Design a site like this with
Get started

Autism and Phone Calls

I’ve just had a quick conversation on Instagram with @actuallyautisticalien about phone calls, and I thought I’d jot down thoughts I’ve had for a while about this (I did write something similar a couple of years ago but have since lost the text).

I remember shortly after I started work in the 1990s going over to a colleague’s desk to ask about something. After a while he said “I don’t know. But Trevor might – let’s give him a call!”. So he picked up his phone, dialled the number, and within seconds was talking to Trevor about this thing.


No preparation, no pacing around, no making notes about the topic, no trips to the office toilet. He just called.

And, as far as I know, Trevor simply picked the phone up and said “Hello?” to an unknown caller. And he did so within the first couple of rings. This was 1993 or thereabouts and there were no “caller display” phones in our office and we weren’t all using mobiles then. So all Trevor knew, from the ringing pattern, was that it was an internal call.

I stood by my colleague’s desk frankly astonished at how simple it had been for him to make and complete the call.

Why is it so hard?

If I need to make a phone call, it’s very different. I need to prepare. I can’t bear the thought of being lost for words on the phone. I *have* learned in the decades since then that using humour can diffuse that tension. Saying “Well, I’m sure I was going to ask something but I’ve now forgotten what it was!” in a humorous way can give a feeling that you are both human and that’s OK. But it doesn’t always work, especially on a work call.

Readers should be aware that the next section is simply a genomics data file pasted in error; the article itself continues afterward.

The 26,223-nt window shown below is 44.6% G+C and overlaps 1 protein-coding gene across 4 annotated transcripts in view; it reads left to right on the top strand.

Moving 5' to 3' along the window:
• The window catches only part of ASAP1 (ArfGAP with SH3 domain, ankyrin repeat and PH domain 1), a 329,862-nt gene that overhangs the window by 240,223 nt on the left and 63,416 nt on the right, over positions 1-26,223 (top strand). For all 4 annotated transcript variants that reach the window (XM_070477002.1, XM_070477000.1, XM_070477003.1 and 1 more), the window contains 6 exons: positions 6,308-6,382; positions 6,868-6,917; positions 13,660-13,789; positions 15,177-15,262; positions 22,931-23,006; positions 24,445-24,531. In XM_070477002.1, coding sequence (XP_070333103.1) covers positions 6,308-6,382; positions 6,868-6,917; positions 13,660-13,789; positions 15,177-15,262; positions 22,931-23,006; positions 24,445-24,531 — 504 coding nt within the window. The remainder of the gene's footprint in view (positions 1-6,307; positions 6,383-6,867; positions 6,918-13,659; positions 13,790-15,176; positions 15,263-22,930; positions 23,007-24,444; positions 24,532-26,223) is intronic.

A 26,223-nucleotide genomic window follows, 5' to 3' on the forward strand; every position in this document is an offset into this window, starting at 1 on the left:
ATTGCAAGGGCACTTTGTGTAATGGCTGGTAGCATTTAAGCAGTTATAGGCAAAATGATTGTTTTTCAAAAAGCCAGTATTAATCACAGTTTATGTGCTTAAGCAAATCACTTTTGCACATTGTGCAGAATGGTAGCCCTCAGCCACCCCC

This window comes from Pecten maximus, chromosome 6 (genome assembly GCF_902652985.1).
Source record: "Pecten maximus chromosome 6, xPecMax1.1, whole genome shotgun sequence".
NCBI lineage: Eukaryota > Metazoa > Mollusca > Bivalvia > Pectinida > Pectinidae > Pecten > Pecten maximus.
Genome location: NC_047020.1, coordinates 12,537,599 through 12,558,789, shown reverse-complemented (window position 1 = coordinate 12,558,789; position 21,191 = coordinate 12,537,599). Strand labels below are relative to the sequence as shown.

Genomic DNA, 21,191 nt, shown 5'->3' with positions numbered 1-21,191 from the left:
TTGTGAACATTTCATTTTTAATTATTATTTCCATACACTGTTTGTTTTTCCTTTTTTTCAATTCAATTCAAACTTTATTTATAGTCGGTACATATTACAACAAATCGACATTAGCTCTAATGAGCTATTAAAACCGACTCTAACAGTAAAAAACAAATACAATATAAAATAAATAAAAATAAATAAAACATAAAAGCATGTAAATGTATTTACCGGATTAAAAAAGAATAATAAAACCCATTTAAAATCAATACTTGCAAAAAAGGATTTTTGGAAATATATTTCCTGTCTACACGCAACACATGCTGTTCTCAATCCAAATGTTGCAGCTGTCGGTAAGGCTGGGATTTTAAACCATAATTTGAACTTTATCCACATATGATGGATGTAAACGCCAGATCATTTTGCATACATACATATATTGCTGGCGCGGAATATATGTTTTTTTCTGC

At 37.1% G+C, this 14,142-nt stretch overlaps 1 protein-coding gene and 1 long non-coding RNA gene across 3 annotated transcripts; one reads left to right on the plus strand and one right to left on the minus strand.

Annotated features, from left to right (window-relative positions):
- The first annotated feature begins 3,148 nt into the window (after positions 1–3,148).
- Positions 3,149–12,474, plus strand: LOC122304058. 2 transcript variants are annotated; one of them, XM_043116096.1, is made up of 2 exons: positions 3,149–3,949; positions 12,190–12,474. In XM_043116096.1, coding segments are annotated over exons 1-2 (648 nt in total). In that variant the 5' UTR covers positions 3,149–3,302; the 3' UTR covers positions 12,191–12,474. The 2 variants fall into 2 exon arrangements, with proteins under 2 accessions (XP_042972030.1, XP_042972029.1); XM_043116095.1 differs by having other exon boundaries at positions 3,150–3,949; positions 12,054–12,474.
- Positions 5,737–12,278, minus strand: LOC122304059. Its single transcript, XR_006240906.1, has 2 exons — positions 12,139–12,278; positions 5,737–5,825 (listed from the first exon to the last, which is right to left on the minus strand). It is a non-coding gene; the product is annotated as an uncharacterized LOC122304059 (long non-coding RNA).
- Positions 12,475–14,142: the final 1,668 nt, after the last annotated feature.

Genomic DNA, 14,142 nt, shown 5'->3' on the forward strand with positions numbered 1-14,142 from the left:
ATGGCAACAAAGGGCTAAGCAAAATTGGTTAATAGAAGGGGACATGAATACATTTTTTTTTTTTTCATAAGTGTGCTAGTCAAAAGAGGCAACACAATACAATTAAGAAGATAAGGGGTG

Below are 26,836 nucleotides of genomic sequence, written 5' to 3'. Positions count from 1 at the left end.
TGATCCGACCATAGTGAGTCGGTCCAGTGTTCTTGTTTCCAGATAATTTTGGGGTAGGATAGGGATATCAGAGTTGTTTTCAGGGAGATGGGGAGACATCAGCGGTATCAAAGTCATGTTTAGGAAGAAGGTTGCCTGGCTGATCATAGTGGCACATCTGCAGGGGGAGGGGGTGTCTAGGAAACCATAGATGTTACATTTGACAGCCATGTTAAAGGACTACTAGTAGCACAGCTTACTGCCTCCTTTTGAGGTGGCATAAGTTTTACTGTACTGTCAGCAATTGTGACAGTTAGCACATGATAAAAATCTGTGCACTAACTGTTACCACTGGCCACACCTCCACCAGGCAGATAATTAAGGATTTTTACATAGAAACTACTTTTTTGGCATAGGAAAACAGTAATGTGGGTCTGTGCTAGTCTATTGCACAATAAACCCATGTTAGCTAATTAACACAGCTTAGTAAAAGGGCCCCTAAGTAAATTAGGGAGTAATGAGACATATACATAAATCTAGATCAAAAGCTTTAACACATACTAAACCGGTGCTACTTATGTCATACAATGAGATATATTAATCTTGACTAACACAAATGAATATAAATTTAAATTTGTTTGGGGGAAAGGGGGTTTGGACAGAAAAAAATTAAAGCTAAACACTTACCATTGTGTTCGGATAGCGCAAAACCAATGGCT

One of the hardest things for me is the unsettling and unwelcome sense of intimacy caused by having a stranger’s voice speaking into your ear from only a few centimetres away – a position ordinarily reserved for intimate loving relationships (and perhaps even then, not something that you are comfortable with).

Building on that, there’s another sense of intimacy that feels more constraining because you’re *trapped* in this exchange with another person. I’m not exaggerating when I say that it can be like a non-sexual version of the level of one-on-one intimacy in a sexual encounter. Nobody is going anywhere fast without getting dressed and saying goodbyes first! Stuck. Just you and them. Nobody else around to help the conversation along if there is awkwardness.

For me, sometimes my (low) sense of self esteem couldn’t square away this overwhelming intimacy with, say, a senior director at work.

Don’t call me!

And then, the horrors of somebody else calling me! If my phone rings, I instantly have injected into my life, without my consent, a new level of uncertainty. Even if it’s a modern mobile with caller display so I know who’s calling, I still don’t know what they want from me, what they want to tell me, what plans might need to be created or changed or cancelled, and whether it’s about getting a pineapple from the shop on the way out or to tell me that somebody close has had something terrible and life changing happen to them.

How do people cope with that level of uncertainty and open ended-ness, pick up their phone and say “Hiya!” in a breezy way that might well turn out to be inappropriate to the news they are about to receive?

Reasonable Adjustments